Whatever, it's a very good thing he took time out of his busy schedule of loving (though, at under two and a half minutes, not enough for my liking) to record this smooth soul single, resplendent with rich late 60s instrumentation that has me woozily drifting off, back into dreaming of Bell sitting bolt upright in bed in the middle of the night and exclaiming: "Dang! I knew there was SOMETHIN' I was supposed to do today!"
'Devil's Pie' - D'Angelo
Now I may be doing Russ a disservice (or maybe alternatively reading too much into his choice), but what I suspect he's done here is to decide that someone whose major reason for disliking much rap is its celebration of money and commodity would be most effectively confronted by a rap song that does the exact opposite. 'Devil's Pie' is a cautionary tale, a "Just Say No".
Not a 100% successful one, though, it has to be said - I mean if, as D'Angelo claims, women are selling their bodies on the street and niggers are killing each other for a slice of the devil's pie (note: not even a whole devil's pie), then that pie must be pretty damn tasty, right? I wonder if it's a new flavour down at Pieminister?
Musically it doesn't quite find favour either - I enjoy the scratching and the rolling bassline that's so low in the mix it's positively underground, but the annoying high-pitched bleeping jabs at my ears like an overexcited woodpecker and the overall impression isn't particularly good.
'Electric Seance' - Pram
Suddenly it's all gone a bit spooky. From a song that was released as a single on Halloween and subsequently appeared on an album called Voodoo to a song that references a seance it its title. Apparently, it was "inspired by the discovery that many early pioneers and inventors of electrical apparatus and radiophonic equipment believed that they could use their inventions to contact ‘the other side’".
Certainly, the sounds the Brum outfit (yes, they're from Birmingham too - do I detect a smidgen of civic pride coming through here, Russ?) coax their instruments into creating are suggestive of a thousand PCs trying to commune with a central server via a dodgy dial-up modem - so job done.
'The Mask' - Danger Doom feat. Ghostface
Stupid little skit at the end aside, this is great - partly for the tune (you can't go wrong with that crackly record effect and I love the horns that make this what I believe might be referred to as a "party banger"), but mainly for the lyrics.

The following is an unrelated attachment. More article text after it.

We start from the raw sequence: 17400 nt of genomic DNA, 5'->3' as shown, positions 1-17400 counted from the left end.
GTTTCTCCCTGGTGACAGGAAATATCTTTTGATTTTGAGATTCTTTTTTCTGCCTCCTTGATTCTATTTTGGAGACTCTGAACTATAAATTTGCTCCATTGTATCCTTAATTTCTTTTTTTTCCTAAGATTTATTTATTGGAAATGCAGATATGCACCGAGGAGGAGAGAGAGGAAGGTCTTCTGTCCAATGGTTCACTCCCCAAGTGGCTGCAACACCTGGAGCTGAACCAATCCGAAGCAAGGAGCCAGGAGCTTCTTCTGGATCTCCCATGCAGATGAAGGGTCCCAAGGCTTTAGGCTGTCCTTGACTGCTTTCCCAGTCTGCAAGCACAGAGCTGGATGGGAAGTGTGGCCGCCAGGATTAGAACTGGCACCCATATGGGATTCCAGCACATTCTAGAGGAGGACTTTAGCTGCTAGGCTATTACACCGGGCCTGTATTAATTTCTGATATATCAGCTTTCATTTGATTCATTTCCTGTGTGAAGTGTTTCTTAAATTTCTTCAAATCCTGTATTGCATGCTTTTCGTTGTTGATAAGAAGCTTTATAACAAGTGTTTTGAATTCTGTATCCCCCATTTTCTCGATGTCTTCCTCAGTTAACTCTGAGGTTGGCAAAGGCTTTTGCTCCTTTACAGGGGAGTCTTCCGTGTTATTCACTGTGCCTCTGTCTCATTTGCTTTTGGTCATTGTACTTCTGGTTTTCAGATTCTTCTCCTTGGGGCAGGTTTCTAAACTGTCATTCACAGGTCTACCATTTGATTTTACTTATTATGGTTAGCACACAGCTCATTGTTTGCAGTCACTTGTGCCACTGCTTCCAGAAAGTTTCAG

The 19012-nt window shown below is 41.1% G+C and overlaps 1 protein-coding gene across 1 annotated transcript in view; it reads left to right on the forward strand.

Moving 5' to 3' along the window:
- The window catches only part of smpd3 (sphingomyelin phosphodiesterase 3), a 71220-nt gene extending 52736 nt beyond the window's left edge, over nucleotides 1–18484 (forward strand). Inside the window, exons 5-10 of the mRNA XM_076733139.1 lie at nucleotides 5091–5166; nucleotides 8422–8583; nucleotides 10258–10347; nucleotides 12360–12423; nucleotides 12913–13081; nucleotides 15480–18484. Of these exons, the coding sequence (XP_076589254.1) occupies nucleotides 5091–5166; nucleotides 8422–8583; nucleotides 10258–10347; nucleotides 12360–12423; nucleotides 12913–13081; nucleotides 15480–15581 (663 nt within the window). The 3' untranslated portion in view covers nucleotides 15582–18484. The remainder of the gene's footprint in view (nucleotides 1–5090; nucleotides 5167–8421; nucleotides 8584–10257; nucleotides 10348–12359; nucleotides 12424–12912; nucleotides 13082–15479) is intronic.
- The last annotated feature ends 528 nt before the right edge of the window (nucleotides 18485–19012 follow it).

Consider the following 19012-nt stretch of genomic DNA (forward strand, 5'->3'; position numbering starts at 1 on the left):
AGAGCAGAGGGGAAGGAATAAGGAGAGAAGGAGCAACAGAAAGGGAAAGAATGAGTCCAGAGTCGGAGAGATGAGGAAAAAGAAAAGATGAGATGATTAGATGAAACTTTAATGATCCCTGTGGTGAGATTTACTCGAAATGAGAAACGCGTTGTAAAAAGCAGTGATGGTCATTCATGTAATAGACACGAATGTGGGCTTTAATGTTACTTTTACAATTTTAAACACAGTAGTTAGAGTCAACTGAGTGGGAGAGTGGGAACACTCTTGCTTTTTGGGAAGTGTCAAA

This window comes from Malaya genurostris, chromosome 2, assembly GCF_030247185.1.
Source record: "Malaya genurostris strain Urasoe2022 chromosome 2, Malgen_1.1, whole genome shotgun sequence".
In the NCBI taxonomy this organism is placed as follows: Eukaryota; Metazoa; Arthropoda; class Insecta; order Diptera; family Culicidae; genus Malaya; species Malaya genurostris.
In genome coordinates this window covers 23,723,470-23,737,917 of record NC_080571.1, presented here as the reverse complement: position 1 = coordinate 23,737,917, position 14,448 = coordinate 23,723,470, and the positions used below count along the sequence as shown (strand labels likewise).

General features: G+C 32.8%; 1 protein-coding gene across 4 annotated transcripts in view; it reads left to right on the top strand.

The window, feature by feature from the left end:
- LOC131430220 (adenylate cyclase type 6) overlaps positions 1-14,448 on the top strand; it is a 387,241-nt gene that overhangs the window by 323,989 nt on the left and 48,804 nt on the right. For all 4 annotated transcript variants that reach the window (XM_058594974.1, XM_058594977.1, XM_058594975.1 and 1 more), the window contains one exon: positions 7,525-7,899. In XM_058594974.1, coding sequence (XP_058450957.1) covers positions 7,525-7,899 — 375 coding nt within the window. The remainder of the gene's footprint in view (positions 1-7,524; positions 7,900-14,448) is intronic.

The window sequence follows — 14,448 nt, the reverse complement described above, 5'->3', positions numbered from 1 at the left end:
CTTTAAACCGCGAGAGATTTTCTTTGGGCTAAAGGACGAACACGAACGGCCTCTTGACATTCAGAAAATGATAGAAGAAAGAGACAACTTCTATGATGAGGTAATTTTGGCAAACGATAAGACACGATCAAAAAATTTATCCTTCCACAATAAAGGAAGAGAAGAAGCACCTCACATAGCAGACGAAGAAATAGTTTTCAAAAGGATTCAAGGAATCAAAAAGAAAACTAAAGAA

Dangermouse's characterisation of himself as being at times "like a handkerchief on a skanky fatter dude" is bizarre but certainly banishes any thought that hip-hop is always all about self-aggrandisement, while guest rapper Ghostface makes the equally odd claim "My nickname was celery" before describing his brain as "all numb like I ate a thousand ices and frozen Pepsis". Or is this just their superhero characters - the figures behind the masks - talking?
'Just In Case (Dub-A-Holics 2nd Mix)' - Jaheim
The first thing that strikes me is that naggingly familiar piano line. The mystery's soon solved: it's from 'Rhythm Is A Dancer' by Snap. Dear God, this is not going to be good.
The next thing are the opening lines. "Baby, how we made love almost anywhere" - OK, feeling a little uncomfortable at the direct address, but OK. "Haven't I almost taken you almost anywhere?" - yes, all right, I get the picture, don't start listing the places you've successfully copulated, or worse still the (by the sounds of it) very few places you haven't yet managed to christen.
Then in comes the blooping synth and the faster beat and suddenly we're wallowing deep in Craig David territory (that figures, with the lyrical content and all). And then here's the chorus, the crux of the argument: "Just in case I don't make it home tonight, let me make love to you for the last time baby". Excuse me? Excuse me?!! Is that REALLY your best line, Mr Jaheim? If I get you right, you're suggesting that because there's a chance you might not get back to your crib tonight, the lady in question should drop her drawers? Of course it's perfectly true that you might not make it home (I guess the implication is that, as someone whose three albums all include the word "ghetto" in the title, you might be shot, rather than that you might get die in a freak gardening accident), but that's just pathetic. On a par with sly old Johnny Donne's attempts at seduction, that one.
Sorry Russ, but there's over six minutes of this and the last three ain't ever going to get played. Although if you were to introduce a slice of the devil's pie into the equation...
(Incidentally, I see one of the charges of which Jaheim was found guilty in 2005 was "the use of an unapproved tinted window". What a bad-ass mo-fo.)
'9-5-ers Anthem' - Aesop Rock